Democratic presidential candidate Joe Biden and running mate Kamala Harris have attacked “whining” President Donald Trump as an incompetent leader who has left the US “in tatters”.
The pair held their first campaign event together, a day after Mr Biden unveiled Ms Harris as his number two.
President Trump hit back, saying Ms Harris had “dropped like a rock” in her own presidential bid.
Mr Biden will face Mr Trump, a Republican, in November’s election.
What did Biden say?
Wednesday’s event in Wilmington, Delaware, was not open to the public, with Mr Biden, 77, citing coronavirus prevention needs. Both candidates walked on stage wearing masks to address a socially distanced group of masked journalists.
About 75 people gathered outside in a light rain before the event to catch a glimpse of the two candidates, according to Reuters news agency, although some of the crowd were critics of Mr Biden.
Speaking from the gymnasium of the Alexis I DuPont High School, Mr Biden noted that Ms Harris, a California senator, was the first woman of colour to serve as a presidential running mate for a major US party.
Mr Biden said: “The choice we make this November is going to decide the future of America for a very, very long time.”
He continued: “Donald Trump has already started his attacks, calling Kamala, quote, nasty, whining about how she is, quote, mean to his appointees.
“It’s not a surprise because whining is what Donald Trump does best, better than any president in American history.
“Is anybody surprised that Donald Trump has a problem with a strong woman, or strong women across the board?”
He also attacked Mr Trump’s handling of the coronavirus pandemic, climate change, the unemployment rate and “his politics of racist rhetoric that appeals to division”.
What did Harris say?
Coming to the podium next, Ms Harris said: “I am ready to get to work.”
The 55-year-old former prosecutor told reporters: “This is a moment of real consequence for America. Everything we care about, our economy, our health, our children, the kind of country we live in, it’s all on the line.”
Ms Harris – the daughter of immigrants from India and Jamaica – continued: “America is crying out for leadership, yet we have a president who cares more about himself than the people who elected him.”
She continued: “He [Mr Trump] inherited the longest economic expansion in history from Barack Obama and Joe Biden.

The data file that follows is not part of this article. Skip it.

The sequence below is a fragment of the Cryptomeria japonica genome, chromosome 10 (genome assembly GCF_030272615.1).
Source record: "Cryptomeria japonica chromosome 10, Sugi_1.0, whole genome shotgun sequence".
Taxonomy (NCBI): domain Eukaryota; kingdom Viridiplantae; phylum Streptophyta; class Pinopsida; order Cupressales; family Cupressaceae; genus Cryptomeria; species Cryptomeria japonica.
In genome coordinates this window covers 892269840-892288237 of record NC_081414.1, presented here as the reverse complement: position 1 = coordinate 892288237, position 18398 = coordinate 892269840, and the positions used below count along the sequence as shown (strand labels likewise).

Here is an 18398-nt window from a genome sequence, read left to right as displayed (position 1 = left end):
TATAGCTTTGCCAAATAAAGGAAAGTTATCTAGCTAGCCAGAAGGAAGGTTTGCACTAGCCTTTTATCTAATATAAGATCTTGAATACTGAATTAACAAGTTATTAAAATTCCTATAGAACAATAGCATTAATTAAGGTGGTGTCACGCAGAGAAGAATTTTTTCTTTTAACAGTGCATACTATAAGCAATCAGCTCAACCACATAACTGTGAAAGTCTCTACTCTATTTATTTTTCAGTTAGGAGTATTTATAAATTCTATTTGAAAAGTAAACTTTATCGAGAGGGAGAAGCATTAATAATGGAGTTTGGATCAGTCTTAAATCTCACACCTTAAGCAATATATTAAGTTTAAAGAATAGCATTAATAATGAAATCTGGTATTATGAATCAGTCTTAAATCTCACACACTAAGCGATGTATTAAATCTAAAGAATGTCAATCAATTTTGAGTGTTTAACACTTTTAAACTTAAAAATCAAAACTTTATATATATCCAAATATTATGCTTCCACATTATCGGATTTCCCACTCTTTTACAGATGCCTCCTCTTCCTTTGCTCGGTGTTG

“And then, like everything else he inherited, he ran it straight into the ground.”
Ms Harris added: “This is what happens when we elect a guy who just isn’t up to the job – our country ends up in tatters, and so does our reputation around the world.”
A bare-knuckle fight
Much has been made of the differences between Joe Biden and Kamala Harris since he announced her as his running mate on Tuesday afternoon. Biden is more than 20 years her senior. He’s a white man, son of working-class parents in Pennsylvania. She’s a multiracial woman from California, daughter of immigrants from Jamaica and India.
In their first joint appearance on Wednesday, however, they both spoke about what they had in common.
“Her story is America’s story,” Mr Biden said. “Different from mine in many particulars, but also not so different in the essentials.”
Ms Harris echoed this, saying that the two candidates are “cut from the same cloth”.
It’s the kind of message you’d imagine would come from a campaign that’s calling for national healing and unity.
Of course, that didn’t stop either candidate from going on the attack against their general election opponents.
It’s the first salvo for this ticket in what is sure to be a bare-knuckle fight for the White House.
How did Trump respond?
At a White House press conference on Wednesday, Mr Trump disparaged Ms Harris’ failed bid for the Democratic party’s presidential nomination, during which she fiercely attacked Mr Biden’s record on race.
Mr Trump said: “I watched her poll numbers go boom, boom, boom, down to almost nothing, and she left angry, she left mad.
A more serious allegation surfaced this year from a former Senate aide who accused Mr Biden of sexually assaulting her in the halls of Congress in 1993. He denied the claim.
Ms Harris, who had dropped out of the presidential race at that point, said Tara Reade “has a right to tell her story”.
Mr Trump has himself been accused by a number of women of sexual assaults, all of which he has denied.
Shortly before the Biden-Harris event, Mr Trump goaded Mr Biden for remaining at home for much of the campaign so far amid the pandemic lockdown.
The president asked a group of teachers at a White House event whether it was healthy for students to be learning in isolation at home.
He then asked: “So if you’re a presidential candidate and you’re sitting in a basement and you’re looking at a computer, that’s not a good thing?”
He also tweeted an attack on the Biden-Harris ticket, saying they would put Senator Cory Booker, who is black, in charge of low-income housing in the suburbs. Critics said the tweet was racist.
What happens next?
Mr Biden will formally accept the Democratic presidential nomination at next week’s party convention, which will largely be a virtual event because of the coronavirus pandemic.
Mr Trump will be nominated for a second four-year term in the White House by his fellow Republicans at their party convention a week later.
A 10-week campaign will follow before voters deliver their verdict in the general election on 3 November.
Mr Trump and Mr Biden are scheduled to hold three debates in Cleveland, Ohio, on 29 September, Miami, Florida, on 15 October, and Nashville, Tennessee, on 22 October.
Ms Harris will hold a debate with Mr Trump’s running mate, Vice-President Mike Pence, in Salt Lake City, Utah, on 7 October.